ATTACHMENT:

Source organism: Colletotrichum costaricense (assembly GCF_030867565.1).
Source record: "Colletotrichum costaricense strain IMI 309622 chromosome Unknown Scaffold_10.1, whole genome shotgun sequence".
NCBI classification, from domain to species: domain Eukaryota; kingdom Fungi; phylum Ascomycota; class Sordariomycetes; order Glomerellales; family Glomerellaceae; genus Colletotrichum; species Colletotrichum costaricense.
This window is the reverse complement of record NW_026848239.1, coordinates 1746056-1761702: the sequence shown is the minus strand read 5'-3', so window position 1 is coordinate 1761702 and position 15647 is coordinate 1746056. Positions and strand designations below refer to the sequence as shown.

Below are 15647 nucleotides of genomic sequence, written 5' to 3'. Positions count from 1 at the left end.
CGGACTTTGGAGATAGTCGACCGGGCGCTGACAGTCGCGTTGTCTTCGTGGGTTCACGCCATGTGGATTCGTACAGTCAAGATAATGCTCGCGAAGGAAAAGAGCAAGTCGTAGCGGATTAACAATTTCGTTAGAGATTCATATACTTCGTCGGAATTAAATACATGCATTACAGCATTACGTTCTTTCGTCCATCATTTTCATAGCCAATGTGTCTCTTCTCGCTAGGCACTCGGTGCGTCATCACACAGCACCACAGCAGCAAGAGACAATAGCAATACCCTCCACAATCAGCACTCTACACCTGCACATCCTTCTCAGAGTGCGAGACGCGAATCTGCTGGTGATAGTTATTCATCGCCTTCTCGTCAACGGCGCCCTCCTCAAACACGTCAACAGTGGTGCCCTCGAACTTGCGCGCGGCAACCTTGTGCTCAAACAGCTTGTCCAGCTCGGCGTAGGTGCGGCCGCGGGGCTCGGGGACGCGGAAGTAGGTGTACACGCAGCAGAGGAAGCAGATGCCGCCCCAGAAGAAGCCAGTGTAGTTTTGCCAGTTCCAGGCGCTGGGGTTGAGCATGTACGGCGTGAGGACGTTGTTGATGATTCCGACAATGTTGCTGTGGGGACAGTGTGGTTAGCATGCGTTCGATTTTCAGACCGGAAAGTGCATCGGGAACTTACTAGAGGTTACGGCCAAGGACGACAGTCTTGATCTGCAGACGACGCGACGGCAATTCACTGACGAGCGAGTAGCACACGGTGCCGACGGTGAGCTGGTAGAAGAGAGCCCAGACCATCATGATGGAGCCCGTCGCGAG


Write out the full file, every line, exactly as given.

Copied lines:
Source organism: Colletotrichum costaricense (assembly GCF_030867565.1).
Source record: "Colletotrichum costaricense strain IMI 309622 chromosome Unknown Scaffold_10.1, whole genome shotgun sequence".
NCBI classification, from domain to species: domain Eukaryota; kingdom Fungi; phylum Ascomycota; class Sordariomycetes; order Glomerellales; family Glomerellaceae; genus Colletotrichum; species Colletotrichum costaricense.
This window is the reverse complement of record NW_026848239.1, coordinates 1746056-1761702: the sequence shown is the minus strand read 5'-3', so window position 1 is coordinate 1761702 and position 15647 is coordinate 1746056. Positions and strand designations below refer to the sequence as shown.

Below are 15647 nucleotides of genomic sequence, written 5' to 3'. Positions count from 1 at the left end.
CGGACTTTGGAGATAGTCGACCGGGCGCTGACAGTCGCGTTGTCTTCGTGGGTTCACGCCATGTGGATTCGTACAGTCAAGATAATGCTCGCGAAGGAAAAGAGCAAGTCGTAGCGGATTAACAATTTCGTTAGAGATTCATATACTTCGTCGGAATTAAATACATGCATTACAGCATTACGTTCTTTCGTCCATCATTTTCATAGCCAATGTGTCTCTTCTCGCTAGGCACTCGGTGCGTCATCACACAGCACCACAGCAGCAAGAGACAATAGCAATACCCTCCACAATCAGCACTCTACACCTGCACATCCTTCTCAGAGTGCGAGACGCGAATCTGCTGGTGATAGTTATTCATCGCCTTCTCGTCAACGGCGCCCTCCTCAAACACGTCAACAGTGGTGCCCTCGAACTTGCGCGCGGCAACCTTGTGCTCAAACAGCTTGTCCAGCTCGGCGTAGGTGCGGCCGCGGGGCTCGGGGACGCGGAAGTAGGTGTACACGCAGCAGAGGAAGCAGATGCCGCCCCAGAAGAAGCCAGTGTAGTTTTGCCAGTTCCAGGCGCTGGGGTTGAGCATGTACGGCGTGAGGACGTTGTTGATGATTCCGACAATGTTGCTGTGGGGACAGTGTGGTTAGCATGCGTTCGATTTTCAGACCGGAAAGTGCATCGGGAACTTACTAGAGGTTACGGCCAAGGACGACAGTCTTGATCTGCAGACGACGCGACGGCAATTCACTGACGAGCGAGTAGCACACGGTGCCGACGGTGAGCTGGTAGAAGAGAGCCCAGACCATCATGATGGAGCCCGTCGCGAG